The first plan was to keep potential entrants as far as possible from Europe’s borders. Since the early 1990s, says Sigona, “the EU has been considering…what is called the ‘off-shoring’ of asylum, to deal with asylum applications outside the borders of the EU.” This would “create centres where forced migrants get stopped, or assessed, and then only the successful ones get resettled in the EU,” he explains. Centres were created in Turkey and planned for Croatia, Ukraine and Tanzania: close to the border of Europe or close to an area of conflict. “This is a project which has been going on for years, and there have been various countries trying to push it,” Sigona says, mentioning Denmark and the UK as keen backers. It was ultimately unsuccessful, he suggests, because  “countries like Sweden were very resistant, because Sweden has got a very liberal tradition.”

Europe’s new border states turned to more practical measures. Spain created a massive system of offshore radar surveillance and called on FRONTEX to coordinate better policing of the Mediterranean.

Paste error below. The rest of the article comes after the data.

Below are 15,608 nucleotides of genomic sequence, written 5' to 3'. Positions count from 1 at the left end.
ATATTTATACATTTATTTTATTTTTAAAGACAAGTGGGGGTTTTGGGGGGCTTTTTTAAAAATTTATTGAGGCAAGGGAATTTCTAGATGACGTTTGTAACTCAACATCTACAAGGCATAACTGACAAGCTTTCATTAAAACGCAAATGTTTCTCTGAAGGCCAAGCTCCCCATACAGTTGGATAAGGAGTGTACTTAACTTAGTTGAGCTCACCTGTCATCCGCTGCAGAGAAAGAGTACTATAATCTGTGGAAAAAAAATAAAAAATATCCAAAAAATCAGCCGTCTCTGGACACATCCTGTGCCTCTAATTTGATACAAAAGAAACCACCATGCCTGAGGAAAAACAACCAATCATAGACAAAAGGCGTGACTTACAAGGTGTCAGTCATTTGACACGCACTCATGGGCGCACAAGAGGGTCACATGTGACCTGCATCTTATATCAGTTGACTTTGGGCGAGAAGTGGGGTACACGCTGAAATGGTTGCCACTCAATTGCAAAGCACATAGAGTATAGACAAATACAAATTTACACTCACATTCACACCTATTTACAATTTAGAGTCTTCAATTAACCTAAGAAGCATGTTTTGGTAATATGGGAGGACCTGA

A second ‘pragmatic’ policy developed: the signing of bilateral agreements between EU and non-EU states. Spain negotiated deals with Senegal and Mauritania, who undertook to prevent people leaving their shores. Italy, feeling the increased pressure of refugee flows pushed along the coast from Spain, also signed bilateral agreements. The 2009 ‘Treaty on Friendship, Partnership and Cooperation’ between Italy and Libya allowed for the return of boatloads of immigrants to Libya, which undertook to sure up its borders. It also saw Italy agree payments to the Gaddafi regime totaling $5 billion over the following 20 years.

“This has really created a lot of interesting dynamics, from the point of view of these governments and the EU,” says Sigona. “Do EU member states fulfill their obligation towards migrants seeking protection by sending them back to a country like Libya that is not a member of the Geneva Convention?” Since the Libyan uprising the treaty has been effectively suspended. There have been reports of the Gaddafi regime using refugees as a ‘weapon’, encouraging or even forcing them to leave the Libyan coast in overcrowded boats, to be dealt with by Europe’s coastguards, or by FRONTEX.